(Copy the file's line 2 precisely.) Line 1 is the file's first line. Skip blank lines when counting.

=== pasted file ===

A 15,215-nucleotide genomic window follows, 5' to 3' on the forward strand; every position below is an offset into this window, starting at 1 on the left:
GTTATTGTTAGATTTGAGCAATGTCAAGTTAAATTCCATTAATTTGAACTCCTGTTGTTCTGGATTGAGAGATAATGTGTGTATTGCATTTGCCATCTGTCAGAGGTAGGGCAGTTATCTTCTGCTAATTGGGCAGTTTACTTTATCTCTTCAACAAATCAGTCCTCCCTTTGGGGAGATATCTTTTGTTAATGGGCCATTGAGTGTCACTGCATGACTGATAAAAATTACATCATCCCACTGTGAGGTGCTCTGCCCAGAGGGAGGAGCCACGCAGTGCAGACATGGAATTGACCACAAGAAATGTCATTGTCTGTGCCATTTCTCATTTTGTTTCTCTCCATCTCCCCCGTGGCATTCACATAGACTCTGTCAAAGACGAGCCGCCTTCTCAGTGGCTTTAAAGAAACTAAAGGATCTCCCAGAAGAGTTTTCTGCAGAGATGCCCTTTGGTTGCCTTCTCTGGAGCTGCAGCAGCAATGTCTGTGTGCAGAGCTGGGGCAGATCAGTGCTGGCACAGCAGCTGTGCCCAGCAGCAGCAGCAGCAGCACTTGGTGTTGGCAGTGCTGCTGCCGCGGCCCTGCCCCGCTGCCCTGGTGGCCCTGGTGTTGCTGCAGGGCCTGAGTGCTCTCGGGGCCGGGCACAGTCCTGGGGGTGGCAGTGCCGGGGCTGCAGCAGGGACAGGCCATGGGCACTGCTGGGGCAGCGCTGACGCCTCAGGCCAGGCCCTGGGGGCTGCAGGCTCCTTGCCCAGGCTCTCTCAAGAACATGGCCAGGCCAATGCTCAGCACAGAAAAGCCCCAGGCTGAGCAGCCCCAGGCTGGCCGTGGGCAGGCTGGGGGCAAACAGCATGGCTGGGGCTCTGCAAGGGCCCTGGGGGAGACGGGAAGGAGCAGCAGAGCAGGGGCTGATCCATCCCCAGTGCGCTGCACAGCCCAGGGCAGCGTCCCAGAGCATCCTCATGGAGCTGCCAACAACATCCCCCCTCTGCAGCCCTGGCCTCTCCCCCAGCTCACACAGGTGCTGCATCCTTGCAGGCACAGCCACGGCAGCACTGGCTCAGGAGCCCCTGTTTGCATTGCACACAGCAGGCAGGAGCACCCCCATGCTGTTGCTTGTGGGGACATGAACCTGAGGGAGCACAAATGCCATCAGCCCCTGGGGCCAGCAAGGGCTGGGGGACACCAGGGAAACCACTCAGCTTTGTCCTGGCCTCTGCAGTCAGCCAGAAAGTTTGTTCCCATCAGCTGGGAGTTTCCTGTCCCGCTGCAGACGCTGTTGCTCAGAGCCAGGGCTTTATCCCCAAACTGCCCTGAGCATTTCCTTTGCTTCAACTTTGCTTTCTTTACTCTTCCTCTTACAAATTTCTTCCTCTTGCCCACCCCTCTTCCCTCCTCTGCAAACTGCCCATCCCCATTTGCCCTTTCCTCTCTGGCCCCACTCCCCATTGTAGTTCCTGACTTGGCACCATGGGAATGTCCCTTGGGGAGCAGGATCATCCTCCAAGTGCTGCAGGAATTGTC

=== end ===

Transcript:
GTTATTGTTAGATTTGAGCAATGTCAAGTTAAATTCCATTAATTTGAACTCCTGTTGTTCTGGATTGAGAGATAATGTGTGTATTGCATTTGCCATCTGTCAGAGGTAGGGCAGTTATCTTCTGCTAATTGGGCAGTTTACTTTATCTCTTCAACAAATCAGTCCTCCCTTTGGGGAGATATCTTTTGTTAATGGGCCATTGAGTGTCACTGCATGACTGATAAAAATTACATCATCCCACTGTGAGGTGCTCTGCCCAGAGGGAGGAGCCACGCAGTGCAGACATGGAATTGACCACAAGAAATGTCATTGTCTGTGCCATTTCTCATTTTGTTTCTCTCCATCTCCCCCGTGGCATTCACATAGACTCTGTCAAAGACGAGCCGCCTTCTCAGTGGCTTTAAAGAAACTAAAGGATCTCCCAGAAGAGTTTTCTGCAGAGATGCCCTTTGGTTGCCTTCTCTGGAGCTGCAGCAGCAATGTCTGTGTGCAGAGCTGGGGCAGATCAGTGCTGGCACAGCAGCTGTGCCCAGCAGCAGCAGCAGCAGCACTTGGTGTTGGCAGTGCTGCTGCCGCGGCCCTGCCCCGCTGCCCTGGTGGCCCTGGTGTTGCTGCAGGGCCTGAGTGCTCTCGGGGCCGGGCACAGTCCTGGGGGTGGCAGTGCCGGGGCTGCAGCAGGGACAGGCCATGGGCACTGCTGGGGCAGCGCTGACGCCTCAGGCCAGGCCCTGGGGGCTGCAGGCTCCTTGCCCAGGCTCTCTCAAGAACATGGCCAGGCCAATGCTCAGCACAGAAAAGCCCCAGGCTGAGCAGCCCCAGGCTGGCCGTGGGCAGGCTGGGGGCAAACAGCATGGCTGGGGCTCTGCAAGGGCCCTGGGGGAGACGGGAAGGAGCAGCAGAGCAGGGGCTGATCCATCCCCAGTGCGCTGCACAGCCCAGGGCAGCGTCCCAGAGCATCCTCATGGAGCTGCCAACAACATCCCCCCTCTGCAGCCCTGGCCTCTCCCCCAGCTCACACAGGTGCTGCATCCTTGCAGGCACAGCCACGGCAGCACTGGCTCAGGAGCCCCTGTTTGCATTGCACACAGCAGGCAGGAGCACCCCCATGCTGTTGCTTGTGGGGACATGAACCTGAGGGAGCACAAATGCCATCAGCCCCTGGGGCCAGCAAGGGCTGGGGGACACCAGGGAAACCACTCAGCTTTGTCCTGGCCTCTGCAGTCAGCCAGAAAGTTTGTTCCCATCAGCTGGGAGTTTCCTGTCCCGCTGCAGACGCTGTTGCTCAGAGCCAGGGCTTTATCCCCAAACTGCCCTGAGCATTTCCTTTGCTTCAACTTTGCTTTCTTTACTCTTCCTCTTACAAATTTCTTCCTCTTGCCCACCCCTCTTCCCTCCTCTGCAAACTGCCCATCCCCATTTGCCCTTTCCTCTCTGGCCCCACTCCCCATTGTAGTTCCTGACTTGGCACCATGGGAATGTCCCTTGGGGAGCAGGATCATCCTCCAAGTGCTGCAGGAATTGTC